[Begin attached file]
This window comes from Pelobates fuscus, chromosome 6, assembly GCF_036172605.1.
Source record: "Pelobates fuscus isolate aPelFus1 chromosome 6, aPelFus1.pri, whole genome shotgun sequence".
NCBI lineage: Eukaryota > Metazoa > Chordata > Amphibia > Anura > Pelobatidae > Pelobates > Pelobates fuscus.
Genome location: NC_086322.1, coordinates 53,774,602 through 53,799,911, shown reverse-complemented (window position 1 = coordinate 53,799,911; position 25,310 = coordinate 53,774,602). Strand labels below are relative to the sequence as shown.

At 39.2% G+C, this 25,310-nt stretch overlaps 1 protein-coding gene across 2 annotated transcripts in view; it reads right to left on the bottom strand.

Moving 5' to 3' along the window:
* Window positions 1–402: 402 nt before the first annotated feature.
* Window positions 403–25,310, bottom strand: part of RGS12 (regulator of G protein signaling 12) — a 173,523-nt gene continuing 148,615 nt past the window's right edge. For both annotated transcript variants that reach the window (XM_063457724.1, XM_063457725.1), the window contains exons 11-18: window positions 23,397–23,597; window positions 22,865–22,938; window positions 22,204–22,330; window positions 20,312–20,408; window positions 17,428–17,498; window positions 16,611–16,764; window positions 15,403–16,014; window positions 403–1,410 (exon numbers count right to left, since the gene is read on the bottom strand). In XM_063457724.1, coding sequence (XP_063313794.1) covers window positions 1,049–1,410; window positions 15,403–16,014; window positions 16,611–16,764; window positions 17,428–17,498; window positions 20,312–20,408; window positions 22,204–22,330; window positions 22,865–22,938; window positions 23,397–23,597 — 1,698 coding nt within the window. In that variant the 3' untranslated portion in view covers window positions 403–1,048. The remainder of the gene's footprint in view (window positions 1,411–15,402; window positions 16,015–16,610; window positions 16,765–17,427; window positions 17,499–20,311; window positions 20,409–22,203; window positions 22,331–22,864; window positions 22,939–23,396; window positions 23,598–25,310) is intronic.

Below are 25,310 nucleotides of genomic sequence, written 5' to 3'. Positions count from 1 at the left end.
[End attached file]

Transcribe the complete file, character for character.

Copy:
This window comes from Pelobates fuscus, chromosome 6, assembly GCF_036172605.1.
Source record: "Pelobates fuscus isolate aPelFus1 chromosome 6, aPelFus1.pri, whole genome shotgun sequence".
NCBI lineage: Eukaryota > Metazoa > Chordata > Amphibia > Anura > Pelobatidae > Pelobates > Pelobates fuscus.
Genome location: NC_086322.1, coordinates 53,774,602 through 53,799,911, shown reverse-complemented (window position 1 = coordinate 53,799,911; position 25,310 = coordinate 53,774,602). Strand labels below are relative to the sequence as shown.

At 39.2% G+C, this 25,310-nt stretch overlaps 1 protein-coding gene across 2 annotated transcripts in view; it reads right to left on the bottom strand.

Moving 5' to 3' along the window:
* Window positions 1–402: 402 nt before the first annotated feature.
* Window positions 403–25,310, bottom strand: part of RGS12 (regulator of G protein signaling 12) — a 173,523-nt gene continuing 148,615 nt past the window's right edge. For both annotated transcript variants that reach the window (XM_063457724.1, XM_063457725.1), the window contains exons 11-18: window positions 23,397–23,597; window positions 22,865–22,938; window positions 22,204–22,330; window positions 20,312–20,408; window positions 17,428–17,498; window positions 16,611–16,764; window positions 15,403–16,014; window positions 403–1,410 (exon numbers count right to left, since the gene is read on the bottom strand). In XM_063457724.1, coding sequence (XP_063313794.1) covers window positions 1,049–1,410; window positions 15,403–16,014; window positions 16,611–16,764; window positions 17,428–17,498; window positions 20,312–20,408; window positions 22,204–22,330; window positions 22,865–22,938; window positions 23,397–23,597 — 1,698 coding nt within the window. In that variant the 3' untranslated portion in view covers window positions 403–1,048. The remainder of the gene's footprint in view (window positions 1,411–15,402; window positions 16,015–16,610; window positions 16,765–17,427; window positions 17,499–20,311; window positions 20,409–22,203; window positions 22,331–22,864; window positions 22,939–23,396; window positions 23,598–25,310) is intronic.

Below are 25,310 nucleotides of genomic sequence, written 5' to 3'. Positions count from 1 at the left end.